2022 Strategic Treasurer Treasury Technology Analyst Report

Welcome to the 2022 Treasury Technology Analyst Report, the definitive guide for thoughtful financial stewardship in the digital age. Strategic Treasurer created this report as an aid to practitioners exploring how treasury technology meets treasury needs.

Treasurers considering digitizing their processes often face a learning curve as they approach the complexity of many categories of treasury technology. AI, ML, API, RPA, and many other technological terms can sound like alphabet soup, and few feel confident about navigating selection, buy-in, and implementation efficiently. This report can help.

Treasury Technology Analyst Report 2022 – the Definitive Guide to Treasury Technology Solutions

Today’s treasurer faces a rapidly shifting technology environment full of acronyms and innovations. Those needing the help of modern technology are often those most pressed for time, and the relevant information on technology lies scattered across the internet, buried in either technical jargon or oversimplifications.

The goal of the Analyst Report is to offer a single document explaining what matters about technology to today’s busy treasury department. We release a new report annually with content fully revised to be relevant and up-to-date in the current context. Our hope is that you will be able to pick up a single book (or open a single digital document) and come away with insight into the technology landscape’s trajectory, a good idea of which functionality and solution types are most relevant to your company’s current and anticipated challenges, and a solid framework for how to proceed.

If you have encountered our Analyst Reports in years past, you may have seen separate documents for different technology types. In 2021, anticipating the upcoming addition of enterprise liquidity management (ELM) solutions as a fourth solution category, we decided it was time to combine the reports into a single document to simplify the reader’s experience.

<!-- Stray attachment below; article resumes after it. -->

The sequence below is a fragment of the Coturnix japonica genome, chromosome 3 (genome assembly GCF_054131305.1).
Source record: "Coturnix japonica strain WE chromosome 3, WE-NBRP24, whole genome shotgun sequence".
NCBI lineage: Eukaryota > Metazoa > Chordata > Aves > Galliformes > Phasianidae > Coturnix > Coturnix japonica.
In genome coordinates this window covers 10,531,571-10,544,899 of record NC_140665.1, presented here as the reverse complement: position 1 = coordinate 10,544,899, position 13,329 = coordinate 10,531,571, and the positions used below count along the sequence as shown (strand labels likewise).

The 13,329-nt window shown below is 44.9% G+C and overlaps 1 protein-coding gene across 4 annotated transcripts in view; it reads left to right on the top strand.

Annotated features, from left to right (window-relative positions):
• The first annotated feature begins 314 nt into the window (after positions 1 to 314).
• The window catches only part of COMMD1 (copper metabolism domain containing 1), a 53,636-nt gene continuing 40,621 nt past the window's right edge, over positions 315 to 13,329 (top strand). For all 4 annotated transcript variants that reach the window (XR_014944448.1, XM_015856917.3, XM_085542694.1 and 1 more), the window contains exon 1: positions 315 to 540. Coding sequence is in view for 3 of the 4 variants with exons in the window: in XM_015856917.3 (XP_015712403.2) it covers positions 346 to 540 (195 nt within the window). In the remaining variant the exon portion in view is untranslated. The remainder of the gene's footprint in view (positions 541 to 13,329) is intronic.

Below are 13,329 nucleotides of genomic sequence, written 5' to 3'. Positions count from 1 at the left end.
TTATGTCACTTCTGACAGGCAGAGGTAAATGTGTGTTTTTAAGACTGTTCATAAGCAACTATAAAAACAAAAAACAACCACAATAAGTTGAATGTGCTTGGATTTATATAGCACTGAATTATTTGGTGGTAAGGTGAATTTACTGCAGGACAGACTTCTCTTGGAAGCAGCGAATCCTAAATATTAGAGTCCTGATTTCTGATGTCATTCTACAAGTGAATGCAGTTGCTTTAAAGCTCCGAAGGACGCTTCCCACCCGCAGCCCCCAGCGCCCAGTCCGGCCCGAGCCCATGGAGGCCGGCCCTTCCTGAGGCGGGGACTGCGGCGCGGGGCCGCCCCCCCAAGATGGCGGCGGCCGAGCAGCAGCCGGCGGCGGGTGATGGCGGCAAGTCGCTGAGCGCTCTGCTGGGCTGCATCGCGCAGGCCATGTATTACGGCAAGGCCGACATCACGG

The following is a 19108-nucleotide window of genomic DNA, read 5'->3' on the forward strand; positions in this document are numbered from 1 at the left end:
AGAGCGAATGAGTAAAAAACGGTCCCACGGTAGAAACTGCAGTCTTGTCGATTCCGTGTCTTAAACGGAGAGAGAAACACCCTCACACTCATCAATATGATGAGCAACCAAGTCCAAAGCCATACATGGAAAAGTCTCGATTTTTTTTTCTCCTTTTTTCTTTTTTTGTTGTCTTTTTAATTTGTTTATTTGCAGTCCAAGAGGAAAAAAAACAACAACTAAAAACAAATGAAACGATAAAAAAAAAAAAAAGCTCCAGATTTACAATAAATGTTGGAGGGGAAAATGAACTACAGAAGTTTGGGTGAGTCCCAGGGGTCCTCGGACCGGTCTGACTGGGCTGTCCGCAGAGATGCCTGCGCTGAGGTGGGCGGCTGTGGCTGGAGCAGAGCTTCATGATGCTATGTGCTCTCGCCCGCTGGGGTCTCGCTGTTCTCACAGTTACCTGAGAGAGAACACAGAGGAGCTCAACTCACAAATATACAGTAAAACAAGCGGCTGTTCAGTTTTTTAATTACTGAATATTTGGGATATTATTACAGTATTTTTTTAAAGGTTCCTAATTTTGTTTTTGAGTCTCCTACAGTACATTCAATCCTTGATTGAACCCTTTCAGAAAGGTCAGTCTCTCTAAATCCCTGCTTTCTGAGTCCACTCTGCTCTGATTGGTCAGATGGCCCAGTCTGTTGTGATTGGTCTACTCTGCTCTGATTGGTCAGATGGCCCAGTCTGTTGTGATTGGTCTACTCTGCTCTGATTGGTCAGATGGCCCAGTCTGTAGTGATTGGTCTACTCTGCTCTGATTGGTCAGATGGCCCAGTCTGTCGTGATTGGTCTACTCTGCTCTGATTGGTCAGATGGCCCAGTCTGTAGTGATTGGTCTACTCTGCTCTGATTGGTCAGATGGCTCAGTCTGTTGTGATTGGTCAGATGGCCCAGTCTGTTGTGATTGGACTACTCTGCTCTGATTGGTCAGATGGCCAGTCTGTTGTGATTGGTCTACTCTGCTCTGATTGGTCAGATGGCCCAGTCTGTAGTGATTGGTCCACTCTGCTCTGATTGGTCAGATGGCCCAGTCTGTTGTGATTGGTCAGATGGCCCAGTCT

The 2022 Analyst Report begins with an “Overview” section aimed at exploring foundational concepts and terms and discussing treasury challenges and technology innovations on a macro level. Following the Overview, readers will find four categories of solution types explained in detail: treasury management systems / treasury and risk management systems (TMS/TRMS), treasury aggregators, supply chain finance and cash conversion cycle solutions, and the more recently defined category of ELM.

The Environment and Challenges Facing Treasury

The market for digital treasury tools is impacted by every factor that impacts treasury itself. The department’s responsibilities and the environment it must cope with both shift with every major economic event and with every wind that changes the face of corporate operations in general.

What follows is a discussion of what we consider the top factors influencing treasury’s needs and concerns today. Use this section to consider how your own organization and industry relate to the general factors driving treasury technology adoption and how that might impact the solutions available for your specific needs.

Adding Demands Rapidly, Adding Staff Slowly

The demands placed on treasury seem to multiply with each new economic event and corporate challenge. As more is added to treasury’s plate, the department must respond either with more manpower, more tools to leverage, or both.

Treasury’s core responsibility has always been to protect the organization’s most liquid assets, making them managers of cash and of the risks to that cash. As events occur, corporations become aware of more risks to their cash — often through their own painful experiences, global impacts, or experiences of other companies. Economic crises, clearly increasing fraud risks, and other factors all serve to turn the C-suite’s attention on their liquidity risk managers: treasury.